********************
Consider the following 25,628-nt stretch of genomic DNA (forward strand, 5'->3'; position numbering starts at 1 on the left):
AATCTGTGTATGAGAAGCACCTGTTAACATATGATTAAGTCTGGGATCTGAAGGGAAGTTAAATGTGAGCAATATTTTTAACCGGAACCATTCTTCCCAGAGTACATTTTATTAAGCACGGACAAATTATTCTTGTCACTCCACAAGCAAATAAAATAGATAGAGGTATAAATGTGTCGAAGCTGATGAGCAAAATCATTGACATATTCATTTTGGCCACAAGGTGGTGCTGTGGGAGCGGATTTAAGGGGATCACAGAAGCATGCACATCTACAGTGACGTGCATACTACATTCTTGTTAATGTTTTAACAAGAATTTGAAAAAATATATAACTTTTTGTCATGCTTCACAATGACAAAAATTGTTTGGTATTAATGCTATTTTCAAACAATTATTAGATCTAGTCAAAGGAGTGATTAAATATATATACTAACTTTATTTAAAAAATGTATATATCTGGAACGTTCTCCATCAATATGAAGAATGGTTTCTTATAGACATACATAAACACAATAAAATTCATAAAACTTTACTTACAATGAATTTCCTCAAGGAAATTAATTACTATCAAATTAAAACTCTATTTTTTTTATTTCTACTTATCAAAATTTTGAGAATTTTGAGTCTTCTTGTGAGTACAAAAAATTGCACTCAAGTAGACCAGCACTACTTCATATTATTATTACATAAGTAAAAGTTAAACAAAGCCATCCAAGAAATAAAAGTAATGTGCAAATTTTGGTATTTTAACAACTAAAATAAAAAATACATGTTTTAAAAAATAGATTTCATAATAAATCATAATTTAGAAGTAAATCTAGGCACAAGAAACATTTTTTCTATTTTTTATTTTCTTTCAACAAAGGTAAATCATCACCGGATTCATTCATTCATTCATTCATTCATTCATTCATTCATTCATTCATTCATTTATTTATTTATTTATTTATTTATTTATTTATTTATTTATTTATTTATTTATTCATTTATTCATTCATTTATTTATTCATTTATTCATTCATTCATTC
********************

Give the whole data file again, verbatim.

Consider the following 25,628-nt stretch of genomic DNA (forward strand, 5'->3'; position numbering starts at 1 on the left):
AATCTGTGTATGAGAAGCACCTGTTAACATATGATTAAGTCTGGGATCTGAAGGGAAGTTAAATGTGAGCAATATTTTTAACCGGAACCATTCTTCCCAGAGTACATTTTATTAAGCACGGACAAATTATTCTTGTCACTCCACAAGCAAATAAAATAGATAGAGGTATAAATGTGTCGAAGCTGATGAGCAAAATCATTGACATATTCATTTTGGCCACAAGGTGGTGCTGTGGGAGCGGATTTAAGGGGATCACAGAAGCATGCACATCTACAGTGACGTGCATACTACATTCTTGTTAATGTTTTAACAAGAATTTGAAAAAATATATAACTTTTTGTCATGCTTCACAATGACAAAAATTGTTTGGTATTAATGCTATTTTCAAACAATTATTAGATCTAGTCAAAGGAGTGATTAAATATATATACTAACTTTATTTAAAAAATGTATATATCTGGAACGTTCTCCATCAATATGAAGAATGGTTTCTTATAGACATACATAAACACAATAAAATTCATAAAACTTTACTTACAATGAATTTCCTCAAGGAAATTAATTACTATCAAATTAAAACTCTATTTTTTTTATTTCTACTTATCAAAATTTTGAGAATTTTGAGTCTTCTTGTGAGTACAAAAAATTGCACTCAAGTAGACCAGCACTACTTCATATTATTATTACATAAGTAAAAGTTAAACAAAGCCATCCAAGAAATAAAAGTAATGTGCAAATTTTGGTATTTTAACAACTAAAATAAAAAATACATGTTTTAAAAAATAGATTTCATAATAAATCATAATTTAGAAGTAAATCTAGGCACAAGAAACATTTTTTCTATTTTTTATTTTCTTTCAACAAAGGTAAATCATCACCGGATTCATTCATTCATTCATTCATTCATTCATTCATTCATTCATTCATTCATTTATTTATTTATTTATTTATTTATTTATTTATTTATTTATTTATTTATTTATTCATTTATTCATTCATTTATTTATTCATTTATTCATTCATTCATTC